I am primarily interested in problem solving. Some problems are technical in nature, others are social. I like that the Agile approach to software development embraces human nature and leverages it to the benefit of both the business and it's employees.
In the interest of limiting distractions, many companies build cube farms. They tuck each of their employees away in their own little box and assume that this will make them more productive. This is a technical solution to a social problem. If we were horses, blinders might work, but we're not. We are social monkeys. We need social interaction and mental stimulation, so we then turn to facebook or the web when we get lonely or bored. The company then employs website filtering in an attempt to keep the employees on task. This results in frustration as employees are prevented from doing legitimate research as a result of the filter algorithm's false positive's. As time progresses, the employee grows to resent their overlord. They build relatively weak social relationships with their co-workers and they feel no sense of loss when they quit.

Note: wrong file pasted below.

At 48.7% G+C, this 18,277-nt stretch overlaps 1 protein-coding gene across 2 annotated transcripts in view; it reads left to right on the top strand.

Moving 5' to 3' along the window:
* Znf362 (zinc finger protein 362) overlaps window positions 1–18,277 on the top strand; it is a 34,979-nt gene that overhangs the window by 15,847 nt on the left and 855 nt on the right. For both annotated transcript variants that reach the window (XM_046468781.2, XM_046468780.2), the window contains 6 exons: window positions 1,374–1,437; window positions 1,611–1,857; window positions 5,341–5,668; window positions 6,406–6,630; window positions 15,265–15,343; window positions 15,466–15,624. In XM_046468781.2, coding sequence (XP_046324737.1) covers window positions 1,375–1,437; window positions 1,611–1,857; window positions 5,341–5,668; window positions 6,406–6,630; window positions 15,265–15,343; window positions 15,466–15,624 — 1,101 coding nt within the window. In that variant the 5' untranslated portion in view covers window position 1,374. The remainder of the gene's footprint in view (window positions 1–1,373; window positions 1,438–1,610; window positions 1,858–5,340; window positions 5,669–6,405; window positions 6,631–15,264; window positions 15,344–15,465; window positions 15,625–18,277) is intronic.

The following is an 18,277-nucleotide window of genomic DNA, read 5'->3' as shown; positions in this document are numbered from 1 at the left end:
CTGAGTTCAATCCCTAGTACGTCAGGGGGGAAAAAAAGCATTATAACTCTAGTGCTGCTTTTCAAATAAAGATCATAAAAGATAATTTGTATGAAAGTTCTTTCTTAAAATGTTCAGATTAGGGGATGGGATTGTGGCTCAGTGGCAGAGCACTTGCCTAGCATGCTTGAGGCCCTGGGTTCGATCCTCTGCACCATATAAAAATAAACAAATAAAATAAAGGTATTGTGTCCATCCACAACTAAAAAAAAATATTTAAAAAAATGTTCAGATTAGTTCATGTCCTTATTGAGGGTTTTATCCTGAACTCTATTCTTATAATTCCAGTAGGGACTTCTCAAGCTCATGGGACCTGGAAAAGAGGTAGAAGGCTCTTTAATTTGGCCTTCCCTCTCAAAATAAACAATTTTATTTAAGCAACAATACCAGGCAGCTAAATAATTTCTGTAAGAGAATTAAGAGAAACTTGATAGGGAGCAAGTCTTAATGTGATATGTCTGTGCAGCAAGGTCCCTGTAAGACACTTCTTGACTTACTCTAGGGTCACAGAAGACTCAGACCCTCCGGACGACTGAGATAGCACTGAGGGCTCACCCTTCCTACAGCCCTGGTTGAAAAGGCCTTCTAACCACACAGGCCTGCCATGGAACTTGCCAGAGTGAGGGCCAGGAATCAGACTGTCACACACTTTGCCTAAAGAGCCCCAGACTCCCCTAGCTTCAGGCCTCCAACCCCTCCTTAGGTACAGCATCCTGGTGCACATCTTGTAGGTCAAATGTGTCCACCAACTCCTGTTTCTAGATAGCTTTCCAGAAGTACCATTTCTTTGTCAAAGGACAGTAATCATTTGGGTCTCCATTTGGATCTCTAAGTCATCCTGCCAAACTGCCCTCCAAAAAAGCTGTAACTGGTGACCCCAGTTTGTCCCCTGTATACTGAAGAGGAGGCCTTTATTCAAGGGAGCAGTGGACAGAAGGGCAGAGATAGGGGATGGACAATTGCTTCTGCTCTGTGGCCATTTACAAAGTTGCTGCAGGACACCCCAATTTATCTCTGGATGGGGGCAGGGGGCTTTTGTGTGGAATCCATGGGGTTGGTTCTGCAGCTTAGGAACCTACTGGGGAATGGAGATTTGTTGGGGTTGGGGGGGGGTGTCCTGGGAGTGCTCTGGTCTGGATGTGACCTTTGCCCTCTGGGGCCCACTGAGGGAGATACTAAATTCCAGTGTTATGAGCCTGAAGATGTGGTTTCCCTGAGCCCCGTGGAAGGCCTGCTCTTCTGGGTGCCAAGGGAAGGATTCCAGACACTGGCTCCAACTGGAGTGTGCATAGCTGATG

Now let's look at the Agile (XP) alternative, Pair-Programming. Two people, two keyboards, two mice, one computer. The entire workday is a combination of conversation and problem-solving. It's anything but boring; "Let's do this", "You're an idiot", "Holy crap, you're right!" It is difficult to surf the web when you're in the midst of a conversation. Over the course of a few days worth of shared coffee breaks, lunches, and late night beers, you develop some surprisingly deep friendships. Over the course of a project, the team becomes a family. Pair-Programming is a social solution to a set of social problems. It reinforces positive behaviors without impugning the dignity of the employee. On top of that, the resulting code has 40% fewer bugs, requires fewer total hours to deliver and two people now understand the same code base, so you're covered if one of them wanders in front of a bus. Everyone lives happily ever after.